Donald Pirie and Claire Waugh, a compelling Robert and Jean.
First, William says 'I often think Mr Burns and myself might have had a great deal in common if we had had the good fortune to meet and talk about our respective experiences. Burns wrote convincingly and lovingly about the flowers of his native heath. I cannot even now read the lines, oft hae I rov'd by bonny Doon, to see the rose and woodbine twine; and ilka bird sang o' its luve, and fondly sae did I o' mine, without it bringing a lump to my throat, which is a very daft notion after all this time.'

And later, he quotes again: 'The tocher’s the jewel, as the poet Burns wrote. And so many men are but knotless threids who will slide away from lassies at time of need.'

Poets, male and female, don't always practise what they preach, and Burns was very far from being the saint depicted in so many fulsome Burns' Supper speeches. He was, in fact, capable of appalling behaviour, even by the different standards of his day. But any eighteenth century man who can write a song like The Tocher's the Jewel, has got to be applauded. Here's the original - followed by a loose translation for anyone who needs it.

O meikle thinks my Luve o' my beauty,
And meikle thinks my Luve o' my kin;
But little thinks my Luve, I ken brawlie,
My tocher's the jewel has charms for him.
It's a' for the apple he'll nourish the tree;
It's a' for the hinny he'll cherish the bee;
My laddie's sae meikle in love wi' the siller,
He canna hae luve to spare for me.

Your proffer o' luve's an airle-penny,
My tocher's the bargain ye wad buy;
But an ye be crafty, I am cunnin,
Sae ye wi' anither your fortune maun try.
Ye're like to the timmer o' yon rotten wood,
Ye're like to the bark o' yon rotten tree,
Ye'll slip frae me like a knotless threid,
And ye'll crack your credit wi' mae nor me.

Oh much thinks my love of my beauty,
And much thinks my love of my kin
But little thinks my love, I know fine,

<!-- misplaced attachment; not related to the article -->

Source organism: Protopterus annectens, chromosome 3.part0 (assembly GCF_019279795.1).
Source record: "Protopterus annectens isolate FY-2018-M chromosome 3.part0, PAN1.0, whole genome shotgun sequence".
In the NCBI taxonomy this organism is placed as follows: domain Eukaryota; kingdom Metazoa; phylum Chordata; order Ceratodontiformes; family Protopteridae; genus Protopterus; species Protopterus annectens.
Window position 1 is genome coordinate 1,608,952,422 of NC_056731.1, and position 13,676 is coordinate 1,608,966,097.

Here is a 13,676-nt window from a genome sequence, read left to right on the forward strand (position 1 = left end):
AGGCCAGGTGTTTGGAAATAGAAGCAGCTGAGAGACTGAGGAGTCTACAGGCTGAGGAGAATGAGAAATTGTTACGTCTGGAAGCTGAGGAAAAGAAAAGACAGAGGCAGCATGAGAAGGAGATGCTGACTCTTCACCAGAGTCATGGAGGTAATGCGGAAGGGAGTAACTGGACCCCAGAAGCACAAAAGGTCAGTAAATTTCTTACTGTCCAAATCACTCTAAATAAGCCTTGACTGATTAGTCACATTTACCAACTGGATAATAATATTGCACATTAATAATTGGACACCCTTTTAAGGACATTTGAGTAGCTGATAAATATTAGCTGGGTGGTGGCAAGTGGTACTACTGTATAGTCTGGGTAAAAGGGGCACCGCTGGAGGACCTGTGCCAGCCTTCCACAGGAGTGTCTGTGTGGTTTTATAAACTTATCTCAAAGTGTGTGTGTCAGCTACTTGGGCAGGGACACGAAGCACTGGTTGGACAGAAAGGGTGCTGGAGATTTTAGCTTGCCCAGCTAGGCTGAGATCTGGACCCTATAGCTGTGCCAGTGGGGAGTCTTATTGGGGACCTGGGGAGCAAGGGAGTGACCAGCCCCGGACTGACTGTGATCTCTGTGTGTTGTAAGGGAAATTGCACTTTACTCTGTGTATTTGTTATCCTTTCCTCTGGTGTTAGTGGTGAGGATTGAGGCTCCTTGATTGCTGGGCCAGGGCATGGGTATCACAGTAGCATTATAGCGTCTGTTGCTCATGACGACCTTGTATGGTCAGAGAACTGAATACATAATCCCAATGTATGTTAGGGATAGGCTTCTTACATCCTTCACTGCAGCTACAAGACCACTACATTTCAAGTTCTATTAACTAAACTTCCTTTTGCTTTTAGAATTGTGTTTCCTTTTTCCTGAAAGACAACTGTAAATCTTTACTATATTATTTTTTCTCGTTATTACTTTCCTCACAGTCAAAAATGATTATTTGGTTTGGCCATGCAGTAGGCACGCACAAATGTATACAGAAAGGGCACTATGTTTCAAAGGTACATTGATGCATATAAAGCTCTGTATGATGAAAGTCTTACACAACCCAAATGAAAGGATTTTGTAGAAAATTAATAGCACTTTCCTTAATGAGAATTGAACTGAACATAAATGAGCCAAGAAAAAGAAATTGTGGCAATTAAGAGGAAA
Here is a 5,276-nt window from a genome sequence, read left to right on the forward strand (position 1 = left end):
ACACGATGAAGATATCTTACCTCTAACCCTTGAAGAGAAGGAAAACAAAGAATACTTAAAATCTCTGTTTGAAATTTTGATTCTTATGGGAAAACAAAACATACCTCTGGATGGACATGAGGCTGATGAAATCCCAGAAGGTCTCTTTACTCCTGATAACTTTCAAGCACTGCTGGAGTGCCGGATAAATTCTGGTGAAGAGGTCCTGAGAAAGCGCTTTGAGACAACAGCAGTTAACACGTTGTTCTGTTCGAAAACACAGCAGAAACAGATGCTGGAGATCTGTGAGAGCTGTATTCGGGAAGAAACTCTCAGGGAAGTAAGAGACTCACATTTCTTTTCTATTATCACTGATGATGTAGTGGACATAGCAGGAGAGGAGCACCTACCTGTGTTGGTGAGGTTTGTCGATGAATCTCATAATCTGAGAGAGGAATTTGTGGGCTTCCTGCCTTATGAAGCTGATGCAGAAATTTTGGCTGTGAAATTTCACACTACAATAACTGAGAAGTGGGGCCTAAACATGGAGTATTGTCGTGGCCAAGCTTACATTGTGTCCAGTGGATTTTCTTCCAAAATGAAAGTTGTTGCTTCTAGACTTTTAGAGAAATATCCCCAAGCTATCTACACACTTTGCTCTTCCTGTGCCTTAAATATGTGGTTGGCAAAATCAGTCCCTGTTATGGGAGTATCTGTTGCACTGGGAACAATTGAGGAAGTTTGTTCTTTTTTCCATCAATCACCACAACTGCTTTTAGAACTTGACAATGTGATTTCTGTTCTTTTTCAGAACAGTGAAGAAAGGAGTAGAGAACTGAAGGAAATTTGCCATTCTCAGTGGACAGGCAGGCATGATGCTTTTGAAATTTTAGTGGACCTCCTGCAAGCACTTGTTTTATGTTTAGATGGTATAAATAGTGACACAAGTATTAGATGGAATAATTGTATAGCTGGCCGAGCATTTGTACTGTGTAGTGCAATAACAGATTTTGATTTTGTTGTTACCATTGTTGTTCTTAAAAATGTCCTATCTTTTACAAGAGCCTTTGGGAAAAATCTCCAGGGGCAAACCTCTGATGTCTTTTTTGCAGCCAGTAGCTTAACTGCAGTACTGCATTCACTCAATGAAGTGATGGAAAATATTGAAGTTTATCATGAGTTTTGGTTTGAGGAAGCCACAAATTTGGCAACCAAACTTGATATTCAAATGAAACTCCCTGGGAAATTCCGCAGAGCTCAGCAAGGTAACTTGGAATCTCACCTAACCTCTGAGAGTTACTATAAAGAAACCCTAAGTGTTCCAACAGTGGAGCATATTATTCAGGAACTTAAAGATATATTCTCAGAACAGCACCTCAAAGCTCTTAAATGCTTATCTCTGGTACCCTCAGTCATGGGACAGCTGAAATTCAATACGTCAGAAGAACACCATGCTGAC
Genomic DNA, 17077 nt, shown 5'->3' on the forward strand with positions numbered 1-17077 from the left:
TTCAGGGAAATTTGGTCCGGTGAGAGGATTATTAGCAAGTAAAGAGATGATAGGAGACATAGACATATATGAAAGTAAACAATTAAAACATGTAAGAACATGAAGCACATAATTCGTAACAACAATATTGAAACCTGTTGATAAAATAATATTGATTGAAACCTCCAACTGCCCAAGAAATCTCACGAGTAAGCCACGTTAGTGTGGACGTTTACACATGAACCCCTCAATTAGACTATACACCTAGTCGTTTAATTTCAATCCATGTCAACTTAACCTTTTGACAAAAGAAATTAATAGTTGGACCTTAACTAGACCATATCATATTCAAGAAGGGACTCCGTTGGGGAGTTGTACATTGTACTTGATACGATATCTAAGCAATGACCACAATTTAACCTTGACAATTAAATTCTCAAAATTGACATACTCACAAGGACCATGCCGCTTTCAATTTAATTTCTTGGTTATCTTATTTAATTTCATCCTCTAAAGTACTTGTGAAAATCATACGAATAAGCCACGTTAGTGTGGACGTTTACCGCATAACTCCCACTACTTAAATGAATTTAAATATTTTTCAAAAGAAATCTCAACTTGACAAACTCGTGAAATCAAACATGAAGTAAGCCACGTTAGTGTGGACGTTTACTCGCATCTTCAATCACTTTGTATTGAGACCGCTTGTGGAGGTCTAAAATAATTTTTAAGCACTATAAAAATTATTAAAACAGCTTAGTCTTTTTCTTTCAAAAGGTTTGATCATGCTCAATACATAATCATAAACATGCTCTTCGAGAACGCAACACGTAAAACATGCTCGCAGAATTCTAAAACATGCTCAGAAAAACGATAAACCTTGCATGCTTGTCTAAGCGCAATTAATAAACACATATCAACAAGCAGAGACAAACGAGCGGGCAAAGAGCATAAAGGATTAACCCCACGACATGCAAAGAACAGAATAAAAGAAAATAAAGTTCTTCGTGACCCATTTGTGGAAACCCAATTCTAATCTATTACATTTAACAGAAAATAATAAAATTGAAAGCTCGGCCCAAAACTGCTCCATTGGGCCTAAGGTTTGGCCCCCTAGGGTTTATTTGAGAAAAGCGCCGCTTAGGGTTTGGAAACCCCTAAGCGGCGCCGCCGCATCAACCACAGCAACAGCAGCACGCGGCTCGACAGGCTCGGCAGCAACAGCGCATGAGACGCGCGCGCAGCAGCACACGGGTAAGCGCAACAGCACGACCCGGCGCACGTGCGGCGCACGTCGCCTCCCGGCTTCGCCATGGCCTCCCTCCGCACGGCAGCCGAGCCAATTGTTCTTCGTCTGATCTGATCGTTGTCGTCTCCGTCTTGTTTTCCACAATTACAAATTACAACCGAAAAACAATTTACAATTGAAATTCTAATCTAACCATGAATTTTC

My dowry's the jewel has charms for him.
It's all for the apple he'll nourish the tree;
It's all for the honey he'll cherish the bee
My laddie's so much in love with the silver (money)
He has no love to spare for me.

Your offer of love is an arles penny (this was money paid to seal a deal, usually between servant and master!)
My dowry's the bargain you would buy
But if you're crafty, I'll be cunning,
So you with another your fortune may try.
You're like to the timber of yon rotten wood,
You're like to the bark of yon rotten tree,
You'll slip from me like a knotless thread
And you'll  spend all your credit with more than me.

Not the best translation in the world, mostly because some of these words and phrases are virtually untranslatable - and still current, here in Ayrshire. Only a little while ago, I heard somebody describing a man sadly but accurately as a knotless threid. But it's this poem, among many other wonderful poems and songs, with its powerful and angry evocation of the voice of the young woman, that pays for all. For me, anyway.

I'll finish with another image from the play, courtesy of Leslie Black who took a series of stunning production photos.



Happy Birthday, Rab, when it comes.












10 comments:

Susan Price said...

Thanks for this, Catherine. I love a lot of Burns' poems, but actually know very little about him - so you've taught me something!

Lydia Bennet said...